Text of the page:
By Bill Bartleman firstname.lastname@example.org
James Bickford, secretary of the Natural Resources and Environmental Protection Cabinet, said the state needs $2.6 million for the fiscal year that began Oct. 1, but DOE plans to furnish only $1.65 million.
Bickford has written to U.S. Energy Secretary Spencer Abraham urging restoration of full funding. The money pays for personnel costs, testing and hiring others to evaluate cleanup and environmental management.
Officials at DOE's headquarters in Washington did not respond to the Sun's request for a comment.
Bickford said it is troubling that at a time when Congress has allocated more funds for cleanup, DOE proposes to cut funding for the oversight that protects the public. "There is no logical explanation for this decision," Bickford said. "It runs counter to common sense and calls into question DOE's commitment to the Paducah Gaseous Diffusion Plant cleanup."
The 2001-02 budget allocates $93.4 million for cleanup, almost $20 million more than the previous year. The state monitors the cleanup work to ensure that it is done safely and meets terms of an agreement calling for cleanup work to be completed by 2010.
Robert Daniell, deputy secretary of the Kentucky Natural Resources Cabinet, said increased security outlays may be one reason for the cut. DOE originally proposed spending $2.4 million on security in Paducah this year, but increased that to $4.8 million after the Sept. 11 attacks.
DOE has not discussed how the funds are being used.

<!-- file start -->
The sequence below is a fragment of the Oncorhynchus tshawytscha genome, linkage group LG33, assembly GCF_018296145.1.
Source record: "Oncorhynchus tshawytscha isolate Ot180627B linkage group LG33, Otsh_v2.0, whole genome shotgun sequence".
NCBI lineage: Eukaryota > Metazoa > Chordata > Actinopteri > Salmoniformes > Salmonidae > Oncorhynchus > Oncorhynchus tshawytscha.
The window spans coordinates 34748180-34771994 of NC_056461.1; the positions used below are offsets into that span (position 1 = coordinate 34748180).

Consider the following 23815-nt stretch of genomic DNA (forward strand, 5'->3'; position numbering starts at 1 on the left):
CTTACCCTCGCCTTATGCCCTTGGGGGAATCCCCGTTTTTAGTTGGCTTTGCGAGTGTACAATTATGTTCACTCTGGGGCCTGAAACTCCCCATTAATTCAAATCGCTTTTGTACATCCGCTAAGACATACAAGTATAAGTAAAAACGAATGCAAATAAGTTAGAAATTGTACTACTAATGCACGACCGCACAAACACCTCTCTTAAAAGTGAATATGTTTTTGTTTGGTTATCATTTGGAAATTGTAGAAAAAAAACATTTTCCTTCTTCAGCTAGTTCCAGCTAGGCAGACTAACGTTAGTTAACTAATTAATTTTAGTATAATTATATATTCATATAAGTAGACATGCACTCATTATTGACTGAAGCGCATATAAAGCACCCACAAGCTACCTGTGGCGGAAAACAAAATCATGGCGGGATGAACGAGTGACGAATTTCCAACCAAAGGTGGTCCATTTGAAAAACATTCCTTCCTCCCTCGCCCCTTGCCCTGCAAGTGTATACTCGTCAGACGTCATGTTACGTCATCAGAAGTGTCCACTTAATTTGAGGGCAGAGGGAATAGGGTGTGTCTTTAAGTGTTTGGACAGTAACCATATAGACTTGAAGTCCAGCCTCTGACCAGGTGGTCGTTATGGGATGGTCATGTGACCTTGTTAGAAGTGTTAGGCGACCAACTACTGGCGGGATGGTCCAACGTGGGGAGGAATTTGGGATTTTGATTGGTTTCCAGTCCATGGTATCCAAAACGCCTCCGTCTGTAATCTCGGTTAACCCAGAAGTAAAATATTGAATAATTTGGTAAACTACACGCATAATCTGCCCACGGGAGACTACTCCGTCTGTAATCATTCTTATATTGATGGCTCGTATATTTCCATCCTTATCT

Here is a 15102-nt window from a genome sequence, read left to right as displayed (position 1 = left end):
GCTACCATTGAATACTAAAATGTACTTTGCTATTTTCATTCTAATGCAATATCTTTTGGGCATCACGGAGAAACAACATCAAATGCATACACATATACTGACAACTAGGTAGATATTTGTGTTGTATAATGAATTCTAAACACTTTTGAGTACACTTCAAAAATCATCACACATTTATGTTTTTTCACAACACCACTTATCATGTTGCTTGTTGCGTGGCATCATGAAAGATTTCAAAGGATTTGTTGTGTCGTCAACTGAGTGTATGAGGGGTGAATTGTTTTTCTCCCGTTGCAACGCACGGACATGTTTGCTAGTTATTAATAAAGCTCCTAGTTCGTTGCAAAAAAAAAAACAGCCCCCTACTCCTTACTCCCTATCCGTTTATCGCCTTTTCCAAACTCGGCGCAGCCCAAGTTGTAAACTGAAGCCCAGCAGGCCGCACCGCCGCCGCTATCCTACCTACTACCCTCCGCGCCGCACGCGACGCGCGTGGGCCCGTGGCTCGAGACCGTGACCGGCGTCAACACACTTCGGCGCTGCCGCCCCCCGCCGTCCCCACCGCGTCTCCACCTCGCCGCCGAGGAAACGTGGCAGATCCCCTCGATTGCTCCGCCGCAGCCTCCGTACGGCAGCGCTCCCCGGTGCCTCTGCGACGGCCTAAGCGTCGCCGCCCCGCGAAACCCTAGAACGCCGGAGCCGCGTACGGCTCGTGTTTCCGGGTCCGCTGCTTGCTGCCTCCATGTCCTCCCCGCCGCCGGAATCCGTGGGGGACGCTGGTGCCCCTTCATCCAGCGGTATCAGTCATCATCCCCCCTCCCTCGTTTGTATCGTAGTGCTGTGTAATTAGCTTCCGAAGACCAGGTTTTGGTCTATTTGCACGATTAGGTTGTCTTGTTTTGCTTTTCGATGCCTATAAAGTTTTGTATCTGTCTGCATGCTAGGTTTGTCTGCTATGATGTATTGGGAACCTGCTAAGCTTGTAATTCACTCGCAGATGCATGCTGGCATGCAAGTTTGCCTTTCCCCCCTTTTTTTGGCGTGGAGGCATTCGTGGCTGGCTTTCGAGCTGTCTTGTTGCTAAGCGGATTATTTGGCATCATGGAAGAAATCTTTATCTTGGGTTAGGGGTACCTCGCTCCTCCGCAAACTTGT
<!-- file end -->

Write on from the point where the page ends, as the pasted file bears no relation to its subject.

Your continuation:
"I know there are some other national priorities right now, but for the benefit of Paducah, the state and the nation, we need to get that site cleaned up," Bickford said. "I am very concerned. Paducah will have a difficult time getting new business and new industry — and people won't want to move into that area — as long as a situation like that exists."
Bickford said if funds are not restored, the most significant impact from the cut would be:
Elimination of radiological air monitoring.
Elimination of the monitoring of creeks surrounding the plant. "These creeks are the primary paths for contaminants released outside the DOE security fences," he said.
Cancellation of contracts with the University of Kentucky to evaluate seismic movement and install a permanent seismic monitoring station. He said that would have a negative impact on the state's ability to evaluate waste disposal sites.
Delays in several cleanup projects because it would take longer to evaluate DOE's proposed remediation plans.
Inadequate state staff to conduct independent environmental sampling when concerns are raised by residents near the plant. "The ... staff currently samples various drinking water wells and soils on a routine basis to assure (safety) of the public," he said.
In the letter to Abraham, Bickford said: "Independent oversight of public health and environmental activities at the (plant) is essential to the continuing progress of cleanup contamination at the plant."
He said the funding reduction "seriously undermines the commonwealth's ability to conduct critical oversight of DOE's increased activities."
For those reasons, Bickford wrote, "I must insist that you intervene in this matter and restore the fulling funding necessary for the commonwealth to continue in its role of meaningful oversight."